HAWKS AND DOVES
Ducking service sharpens hypocrisy of call to arms
Editorial, The Times: Nov. 6, 2002
I noted with interest Michael Kelly's defense of "chicken-hawks" where I think he "doth protest too much" ("Chicken-hawk insult sticks in my craw," Times syndicated column, Oct. 30).
As a retired Army officer, I don't necessarily object to non-veterans making policy and decisions on war. The disgust many veterans have with the administration and its supporters applies to those who assiduously avoided service in Vietnam and now clamor for war while implying those who question it are, somehow, less patriotic than they.
Isn't it interesting that the real warriors, such as Secretary of State Colin Powell, Gen. Norman Schwarzkopf, former national security adviser Brent Scowcroft, are the ones advising caution on Mr. Bush's unilateral approach?
As a father of two military-age sons, I have a real problem with the likes of Dick Cheney, John Ashcroft, Karl Rove, Paul Wolfowitz, Richard Perle, Trent Lott, Tom Delay, Dennis Hastert, Newt Gingrich, Rush Limbaugh, Bill O'Reilly and George Will all calling for war with Iraq when they - to a man - failed to heed America's call as the Vietnam War raged. (And yes, I am also disgusted at the weak--kneed Democrats who can't seem to take a firm stand, with the notable exceptions of Robert Byrd and the late Paul Well-stone.) Even our bellicose commander-in-chief, as a "privileged son," was able to secure a safe assignment in the Texas Air National Guard, jumping ahead of many others less influential, and yet was apparently unable to fulfill a minimal military obligation.
These people are elitists, pure and simple - too good to fight a battle themselves, but not too good to send others into the fray, a hypocrisy that, frankly, sickens me. My question for Kelly's comrades-not-in-arms is: What gives them the moral standing to call America's sons and daughters to risk life and limb in the name of their self-proclaimed patriotism?
Dean Wilson, Tacoma
Whites of their eyes
I find it interesting that Michael Kelly did not describe any alternative volunteer services he performed for his country, town, community, whatever. He said his experiences while covering the Gulf War as a reporter were the cause of his hawkish views on Iraq. While that may be true, it's also true that he was in the Persian Gulf region for professional and personal gain, not volunteer or service reasons. Again, nothing wrong with that, but it sure doesn't put him in much of a "morally admirable position."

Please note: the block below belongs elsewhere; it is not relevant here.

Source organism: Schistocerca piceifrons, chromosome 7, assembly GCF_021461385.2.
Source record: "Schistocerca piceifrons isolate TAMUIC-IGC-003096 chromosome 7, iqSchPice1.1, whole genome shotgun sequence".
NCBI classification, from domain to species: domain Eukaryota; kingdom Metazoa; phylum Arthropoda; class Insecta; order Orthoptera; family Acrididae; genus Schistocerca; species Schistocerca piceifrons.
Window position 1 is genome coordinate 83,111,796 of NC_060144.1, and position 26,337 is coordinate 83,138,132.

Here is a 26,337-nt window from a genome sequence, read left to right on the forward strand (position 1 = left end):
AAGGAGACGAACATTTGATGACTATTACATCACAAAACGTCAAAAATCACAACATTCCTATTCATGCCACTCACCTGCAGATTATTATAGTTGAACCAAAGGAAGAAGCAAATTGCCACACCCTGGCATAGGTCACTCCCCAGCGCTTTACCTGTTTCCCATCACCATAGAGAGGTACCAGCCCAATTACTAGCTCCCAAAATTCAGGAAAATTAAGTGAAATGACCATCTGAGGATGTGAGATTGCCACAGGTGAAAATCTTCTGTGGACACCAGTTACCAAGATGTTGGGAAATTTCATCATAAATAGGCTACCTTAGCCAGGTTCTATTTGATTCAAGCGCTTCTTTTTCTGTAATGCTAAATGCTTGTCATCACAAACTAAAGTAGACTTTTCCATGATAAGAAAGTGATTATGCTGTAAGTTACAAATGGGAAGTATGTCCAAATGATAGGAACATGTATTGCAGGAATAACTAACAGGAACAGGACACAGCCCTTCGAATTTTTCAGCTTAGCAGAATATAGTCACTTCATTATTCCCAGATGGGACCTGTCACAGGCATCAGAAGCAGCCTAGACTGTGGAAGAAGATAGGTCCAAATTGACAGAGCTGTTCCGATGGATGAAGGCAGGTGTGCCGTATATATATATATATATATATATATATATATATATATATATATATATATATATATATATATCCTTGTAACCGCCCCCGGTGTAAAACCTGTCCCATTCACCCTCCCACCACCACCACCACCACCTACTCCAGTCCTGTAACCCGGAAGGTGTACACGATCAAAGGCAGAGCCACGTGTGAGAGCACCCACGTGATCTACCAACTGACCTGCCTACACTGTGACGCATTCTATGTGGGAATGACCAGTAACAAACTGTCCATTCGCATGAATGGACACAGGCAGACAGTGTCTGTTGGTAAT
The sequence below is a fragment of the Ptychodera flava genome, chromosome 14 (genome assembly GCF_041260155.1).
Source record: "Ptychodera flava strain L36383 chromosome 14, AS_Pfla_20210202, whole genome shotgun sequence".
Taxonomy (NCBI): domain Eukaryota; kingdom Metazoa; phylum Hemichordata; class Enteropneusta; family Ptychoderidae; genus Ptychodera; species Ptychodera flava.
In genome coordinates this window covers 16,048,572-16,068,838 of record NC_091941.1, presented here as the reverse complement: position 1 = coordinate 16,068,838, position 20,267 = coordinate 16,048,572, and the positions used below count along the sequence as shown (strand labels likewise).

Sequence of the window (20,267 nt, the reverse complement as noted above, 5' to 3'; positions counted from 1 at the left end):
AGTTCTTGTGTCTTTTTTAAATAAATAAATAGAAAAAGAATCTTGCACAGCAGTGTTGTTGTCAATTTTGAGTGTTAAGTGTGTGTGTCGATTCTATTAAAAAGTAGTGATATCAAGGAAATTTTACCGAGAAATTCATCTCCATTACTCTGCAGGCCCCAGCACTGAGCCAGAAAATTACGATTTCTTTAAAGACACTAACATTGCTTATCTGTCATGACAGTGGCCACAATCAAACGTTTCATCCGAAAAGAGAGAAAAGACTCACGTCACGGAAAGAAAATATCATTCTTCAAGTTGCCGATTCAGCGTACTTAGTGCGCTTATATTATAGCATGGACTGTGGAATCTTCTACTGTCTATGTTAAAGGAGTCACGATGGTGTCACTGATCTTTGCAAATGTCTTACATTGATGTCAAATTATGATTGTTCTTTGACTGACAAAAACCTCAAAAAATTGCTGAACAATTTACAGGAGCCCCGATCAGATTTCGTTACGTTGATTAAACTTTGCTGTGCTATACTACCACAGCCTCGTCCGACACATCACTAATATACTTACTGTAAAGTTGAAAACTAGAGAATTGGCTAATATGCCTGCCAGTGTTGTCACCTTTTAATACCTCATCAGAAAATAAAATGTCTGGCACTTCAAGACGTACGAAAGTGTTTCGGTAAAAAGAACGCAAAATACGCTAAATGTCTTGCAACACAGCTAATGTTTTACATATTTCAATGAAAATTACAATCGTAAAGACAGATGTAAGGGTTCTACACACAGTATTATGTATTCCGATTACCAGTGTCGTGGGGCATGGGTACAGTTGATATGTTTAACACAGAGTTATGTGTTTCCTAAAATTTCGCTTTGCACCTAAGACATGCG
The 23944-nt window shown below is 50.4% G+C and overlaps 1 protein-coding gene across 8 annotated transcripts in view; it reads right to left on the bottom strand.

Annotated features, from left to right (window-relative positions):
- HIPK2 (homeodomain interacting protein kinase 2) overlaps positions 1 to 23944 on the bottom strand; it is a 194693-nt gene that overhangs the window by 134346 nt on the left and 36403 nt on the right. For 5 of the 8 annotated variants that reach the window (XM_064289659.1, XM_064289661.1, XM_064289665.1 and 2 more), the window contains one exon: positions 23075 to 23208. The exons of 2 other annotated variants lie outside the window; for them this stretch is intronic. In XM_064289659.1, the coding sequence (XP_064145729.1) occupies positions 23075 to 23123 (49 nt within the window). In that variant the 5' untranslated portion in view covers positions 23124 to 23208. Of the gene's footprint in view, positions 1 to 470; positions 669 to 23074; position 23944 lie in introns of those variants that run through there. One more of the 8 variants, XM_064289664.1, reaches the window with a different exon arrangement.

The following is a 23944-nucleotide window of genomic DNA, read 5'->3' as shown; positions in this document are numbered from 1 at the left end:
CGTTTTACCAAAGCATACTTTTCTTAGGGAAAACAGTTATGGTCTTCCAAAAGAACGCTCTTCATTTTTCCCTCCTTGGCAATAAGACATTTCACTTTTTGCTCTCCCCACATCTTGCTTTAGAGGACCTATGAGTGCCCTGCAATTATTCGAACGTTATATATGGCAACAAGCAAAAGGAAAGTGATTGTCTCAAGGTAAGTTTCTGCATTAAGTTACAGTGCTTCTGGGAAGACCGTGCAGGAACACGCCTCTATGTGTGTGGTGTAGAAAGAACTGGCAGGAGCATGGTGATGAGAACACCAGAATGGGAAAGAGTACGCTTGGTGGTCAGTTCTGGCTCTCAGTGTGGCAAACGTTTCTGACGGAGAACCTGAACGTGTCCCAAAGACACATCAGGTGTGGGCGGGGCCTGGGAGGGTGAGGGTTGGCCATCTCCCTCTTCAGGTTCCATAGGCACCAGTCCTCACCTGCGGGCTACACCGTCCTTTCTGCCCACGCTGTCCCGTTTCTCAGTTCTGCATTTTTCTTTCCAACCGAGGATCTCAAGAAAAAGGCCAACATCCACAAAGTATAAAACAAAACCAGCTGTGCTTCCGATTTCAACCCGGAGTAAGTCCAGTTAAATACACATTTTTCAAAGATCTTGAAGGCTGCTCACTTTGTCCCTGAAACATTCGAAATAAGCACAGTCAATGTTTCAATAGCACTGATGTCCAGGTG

And, I am a little disturbed by people who have given little, or have little to lose themselves, advocating war. I don't know exactly why, but I'd feel better if President Bush had a son or daughter in the Army. Or at least a close friend he'd have to look in the eye someday and explain why his son was dead.
Dennis Robertson, Tukwila
Michael Kelly is a good chickenhawk example of "it takes one to know one." Not having a Vietnam experience included anxiety of military service for all eligible draft-age men. However, many did not or could not avoid the draft and served our country honorably. Others volunteered to help defend this country, and both volunteers and conscripted served with honor and distinction, and many gave the ultimate sacrifice.
Kelly's rationalizations notwithstanding, his defense of the indefensible chickenhawks is intellectually arrogant. Going to war - any war - is not about chickenhawks or chickendoves or military service or lack of it.
He does not seem to know much about history, either. Abe Lincoln actually served in the Illinois Militia during the time of Indian unrest (Black Hawk War) in what was then the West.
Gen. Robert E. Lee said it best: "It is good that war is so terrible, lest we become too fond of it."
Jim Davis, Coulee City
Sauce for the goose
Is Michael Kelly really so obtuse that he doesn't get the significance
of the term "chickenhawk"? Or is he hoping to steer us away from that
significance? Let me assist.
The word chickenhawk has particular ironic resonance right now. While President Bush was calling for a unilateral attack on Iraq, the following military experts were telling us not to go it alone against Saddam Hussein: Gen. Schwarzkopf, Gen. Wesley Clark, Gen. Michael Rose and Marine Gen. Anthony Zinni (the president's special envoy to the Middle East). It's the stark contrast in opinion between these decorated military veterans and the Bush administration that made the "chickenhawk" word popular.
Secondly, I'm guessing Kelly doesn't like the word because it points out the hypocrisy of conservative commentators. Remember when President Clinton was called a draft-dodger and a coward, and therefore unfit to command our military? Now that our leaders who evaded military service are on the right, such name-calling is "reactionary thinking." It's not so much fun when the shoe is on the other chicken's foot, is it?
Dan Green, Seattle